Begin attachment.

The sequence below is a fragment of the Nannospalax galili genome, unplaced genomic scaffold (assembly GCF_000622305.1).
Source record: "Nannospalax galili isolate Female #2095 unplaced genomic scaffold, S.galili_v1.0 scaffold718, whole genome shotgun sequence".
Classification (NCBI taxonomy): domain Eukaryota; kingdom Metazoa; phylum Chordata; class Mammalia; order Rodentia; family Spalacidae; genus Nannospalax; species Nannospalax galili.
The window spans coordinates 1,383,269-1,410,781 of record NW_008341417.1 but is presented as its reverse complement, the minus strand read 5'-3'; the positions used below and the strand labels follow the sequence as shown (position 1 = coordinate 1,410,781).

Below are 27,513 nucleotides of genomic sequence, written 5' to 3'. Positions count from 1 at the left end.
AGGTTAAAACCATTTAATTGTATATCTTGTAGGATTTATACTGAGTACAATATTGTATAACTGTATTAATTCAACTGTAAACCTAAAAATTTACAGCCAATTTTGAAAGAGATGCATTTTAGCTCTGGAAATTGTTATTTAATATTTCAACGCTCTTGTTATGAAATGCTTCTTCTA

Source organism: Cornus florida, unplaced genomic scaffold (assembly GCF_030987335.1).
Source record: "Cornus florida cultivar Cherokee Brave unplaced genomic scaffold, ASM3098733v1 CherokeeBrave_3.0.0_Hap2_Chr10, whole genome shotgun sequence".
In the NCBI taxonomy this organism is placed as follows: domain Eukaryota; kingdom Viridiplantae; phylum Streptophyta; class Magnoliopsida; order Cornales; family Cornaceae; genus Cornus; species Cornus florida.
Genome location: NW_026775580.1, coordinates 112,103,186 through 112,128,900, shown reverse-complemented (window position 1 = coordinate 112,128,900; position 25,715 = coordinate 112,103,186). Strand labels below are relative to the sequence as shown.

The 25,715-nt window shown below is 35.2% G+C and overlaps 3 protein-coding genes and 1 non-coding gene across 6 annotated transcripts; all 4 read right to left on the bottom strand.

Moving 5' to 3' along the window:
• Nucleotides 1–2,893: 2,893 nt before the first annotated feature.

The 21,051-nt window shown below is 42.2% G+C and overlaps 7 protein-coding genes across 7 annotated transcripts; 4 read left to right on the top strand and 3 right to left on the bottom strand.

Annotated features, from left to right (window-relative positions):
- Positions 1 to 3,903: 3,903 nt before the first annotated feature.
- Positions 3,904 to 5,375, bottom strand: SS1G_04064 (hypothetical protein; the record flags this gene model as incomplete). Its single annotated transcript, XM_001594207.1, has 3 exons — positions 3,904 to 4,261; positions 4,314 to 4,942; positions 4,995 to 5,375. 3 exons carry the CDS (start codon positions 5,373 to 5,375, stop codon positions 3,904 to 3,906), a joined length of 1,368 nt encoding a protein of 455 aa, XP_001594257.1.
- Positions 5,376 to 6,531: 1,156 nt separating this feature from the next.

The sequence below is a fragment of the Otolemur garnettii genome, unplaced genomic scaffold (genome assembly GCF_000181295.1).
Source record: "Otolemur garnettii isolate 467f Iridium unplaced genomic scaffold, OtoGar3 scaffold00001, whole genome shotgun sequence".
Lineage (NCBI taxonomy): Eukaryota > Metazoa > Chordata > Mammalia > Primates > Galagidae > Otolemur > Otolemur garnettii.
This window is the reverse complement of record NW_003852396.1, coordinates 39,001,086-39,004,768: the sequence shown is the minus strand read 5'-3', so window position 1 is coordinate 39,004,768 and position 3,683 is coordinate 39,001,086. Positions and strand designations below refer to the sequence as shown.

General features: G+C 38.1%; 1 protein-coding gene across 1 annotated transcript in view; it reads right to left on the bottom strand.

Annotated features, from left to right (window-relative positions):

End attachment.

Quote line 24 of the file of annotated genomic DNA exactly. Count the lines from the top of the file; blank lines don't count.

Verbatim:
Annotated features, from left to right (window-relative positions):